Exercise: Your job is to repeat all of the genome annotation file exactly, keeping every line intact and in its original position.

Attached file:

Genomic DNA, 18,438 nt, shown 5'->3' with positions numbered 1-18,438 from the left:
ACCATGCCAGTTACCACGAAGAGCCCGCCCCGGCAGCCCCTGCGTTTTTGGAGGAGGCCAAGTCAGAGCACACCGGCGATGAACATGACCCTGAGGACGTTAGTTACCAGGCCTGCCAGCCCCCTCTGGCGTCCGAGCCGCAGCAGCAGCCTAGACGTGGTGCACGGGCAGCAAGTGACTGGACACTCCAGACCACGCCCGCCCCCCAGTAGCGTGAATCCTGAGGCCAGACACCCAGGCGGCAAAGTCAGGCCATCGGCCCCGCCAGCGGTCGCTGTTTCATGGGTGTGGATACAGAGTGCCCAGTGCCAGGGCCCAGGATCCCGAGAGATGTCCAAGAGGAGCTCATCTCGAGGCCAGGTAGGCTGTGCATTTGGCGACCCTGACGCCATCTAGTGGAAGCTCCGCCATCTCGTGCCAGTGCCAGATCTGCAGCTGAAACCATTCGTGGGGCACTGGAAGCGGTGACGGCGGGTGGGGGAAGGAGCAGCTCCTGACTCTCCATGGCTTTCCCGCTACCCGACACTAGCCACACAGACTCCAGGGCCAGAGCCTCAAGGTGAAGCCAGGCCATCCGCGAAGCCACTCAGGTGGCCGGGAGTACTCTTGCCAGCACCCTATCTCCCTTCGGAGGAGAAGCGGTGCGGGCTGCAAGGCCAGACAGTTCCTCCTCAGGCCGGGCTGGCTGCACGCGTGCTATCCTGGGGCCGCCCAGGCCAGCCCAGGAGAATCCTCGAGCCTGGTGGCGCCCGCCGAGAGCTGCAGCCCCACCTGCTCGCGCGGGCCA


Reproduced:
Genomic DNA, 18,438 nt, shown 5'->3' with positions numbered 1-18,438 from the left:
ACCATGCCAGTTACCACGAAGAGCCCGCCCCGGCAGCCCCTGCGTTTTTGGAGGAGGCCAAGTCAGAGCACACCGGCGATGAACATGACCCTGAGGACGTTAGTTACCAGGCCTGCCAGCCCCCTCTGGCGTCCGAGCCGCAGCAGCAGCCTAGACGTGGTGCACGGGCAGCAAGTGACTGGACACTCCAGACCACGCCCGCCCCCCAGTAGCGTGAATCCTGAGGCCAGACACCCAGGCGGCAAAGTCAGGCCATCGGCCCCGCCAGCGGTCGCTGTTTCATGGGTGTGGATACAGAGTGCCCAGTGCCAGGGCCCAGGATCCCGAGAGATGTCCAAGAGGAGCTCATCTCGAGGCCAGGTAGGCTGTGCATTTGGCGACCCTGACGCCATCTAGTGGAAGCTCCGCCATCTCGTGCCAGTGCCAGATCTGCAGCTGAAACCATTCGTGGGGCACTGGAAGCGGTGACGGCGGGTGGGGGAAGGAGCAGCTCCTGACTCTCCATGGCTTTCCCGCTACCCGACACTAGCCACACAGACTCCAGGGCCAGAGCCTCAAGGTGAAGCCAGGCCATCCGCGAAGCCACTCAGGTGGCCGGGAGTACTCTTGCCAGCACCCTATCTCCCTTCGGAGGAGAAGCGGTGCGGGCTGCAAGGCCAGACAGTTCCTCCTCAGGCCGGGCTGGCTGCACGCGTGCTATCCTGGGGCCGCCCAGGCCAGCCCAGGAGAATCCTCGAGCCTGGTGGCGCCCGCCGAGAGCTGCAGCCCCACCTGCTCGCGCGGGCCA